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New legislation to be introduced to amend Smoke-Free Air Law

Publication Date: 2011-06-23
  • Author:Marina Csomor
  • Publication:The State News

More than a year after Michigan's Dr. Ron Davis Smoke-Free Air Law was adopted, some state lawmakers have introduced legislation that once again would allow smoking in East Lansing bars and restaurants.

Four separate bills have been introduced by state Reps. Doug Geiss, D-Taylor, Tom McMillin, R–Rochester Hills, and Tim Melton, D-Pontiac, as well as state Sen. Rick Jones, R-Grand Ledge, that would allow smoking in Michigan businesses in either smoking rooms, on outdoor patios or in licensed clubs, including veterans’ organizations.

Because the decline in business for restaurants and bars has been dramatic, exemptions to the smoking ban should be considered, Melton said. Patrons previously accustomed to frequenting such establishments and enjoying smoking cigarettes while they ate and drank no longer bring their business.

"I voted for the smoking ban, but I also know we have business interests, (and) we would at least like to hear their concerns a year later," Melton said.

Judy Stewart, campaign manager of the Michigan Campaign for Smokefree Air and director of state government relations for the American Cancer Society, said the smoke-free law is receiving overwhelming support.

According to a poll conducted in May by the American Cancer Society on behalf of the Michigan Campaign for Smokefree Air, 74 percent of the public supports the ban.

The ban also has improved the health of employees exposed to smoke at the establishments at which they work.

According to a study conducted by the Michigan Department of Community Health, 40 bar employees from various Michigan counties experienced reduced allergic symptoms, cough, phlegm production, shortness of breath and wheezing after the smoking ban.

Employees and others who were exposed to secondhand smoke no longer are at risk for cancer, lung disease and other complications from the smoke they inhaled at restaurants and bars, Stewart said.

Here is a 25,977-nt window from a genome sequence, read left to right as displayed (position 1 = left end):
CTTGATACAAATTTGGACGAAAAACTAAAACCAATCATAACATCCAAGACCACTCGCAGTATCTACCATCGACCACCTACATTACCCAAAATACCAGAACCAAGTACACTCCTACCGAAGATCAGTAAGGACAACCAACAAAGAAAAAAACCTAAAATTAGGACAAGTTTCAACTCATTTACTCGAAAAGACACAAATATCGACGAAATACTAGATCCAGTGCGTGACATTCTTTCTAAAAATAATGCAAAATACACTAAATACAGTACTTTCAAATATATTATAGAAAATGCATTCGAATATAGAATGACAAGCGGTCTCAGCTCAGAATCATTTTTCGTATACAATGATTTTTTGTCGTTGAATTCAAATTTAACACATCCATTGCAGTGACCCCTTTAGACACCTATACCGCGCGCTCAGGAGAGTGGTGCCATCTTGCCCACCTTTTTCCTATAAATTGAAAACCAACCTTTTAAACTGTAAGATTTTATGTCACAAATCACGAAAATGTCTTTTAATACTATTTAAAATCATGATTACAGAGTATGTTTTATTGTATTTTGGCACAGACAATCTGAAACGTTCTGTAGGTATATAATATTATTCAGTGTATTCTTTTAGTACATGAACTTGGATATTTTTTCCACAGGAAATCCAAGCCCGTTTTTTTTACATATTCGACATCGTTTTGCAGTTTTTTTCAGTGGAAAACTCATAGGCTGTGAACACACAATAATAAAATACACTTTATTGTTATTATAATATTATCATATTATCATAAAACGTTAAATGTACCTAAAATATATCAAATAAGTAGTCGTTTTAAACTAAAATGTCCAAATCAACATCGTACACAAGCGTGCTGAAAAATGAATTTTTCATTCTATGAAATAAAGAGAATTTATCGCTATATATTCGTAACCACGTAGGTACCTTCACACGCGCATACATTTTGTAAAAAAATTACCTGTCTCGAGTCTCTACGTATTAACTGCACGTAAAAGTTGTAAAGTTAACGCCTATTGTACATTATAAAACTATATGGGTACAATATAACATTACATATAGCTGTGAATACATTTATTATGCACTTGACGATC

But with his bill, Jones is advocating a separate smoking room in select establishments where no service would be provided -- a room he said employees wouldn't need to enter at all. There still would be no smoking allowed in restaurants -- only in taverns or clubs, which cater to an audience accustomed to smoking.

"We're telling them they can’t come together and use a legal product, and that’s terribly un-American," he said.

Melton said his bill would create a compromise between advocates of the smoking ban and businesses, allow patrons to smoke and be served on only the patios of Michigan bars and restaurants.

The negative impacts of cigarette smoke would be mitigated because of the open air surrounding these establishments' patios, he said.

Although some businesses are not satisfied with the smoking ban to which they have to adhere, Mark Piavis, special programs chief in the Bureau of Environmental Health at the Ingham County Health Department, said compliance with the smoke-free law in Ingham County has been exceptional. Allowing for exemptions to the law would not be beneficial, he said.

"As for the strides they've made, that would be a setback," Piavis said.

Making sure smoking only occurs in designated smoking rooms, patios or clubs would be difficult to enforce, Piavis said. It also would be expensive for businesses to create rooms with the ventilation systems such rooms would require.

Jones and Melton said they hope their bills will be discussed in the state Legislature this fall.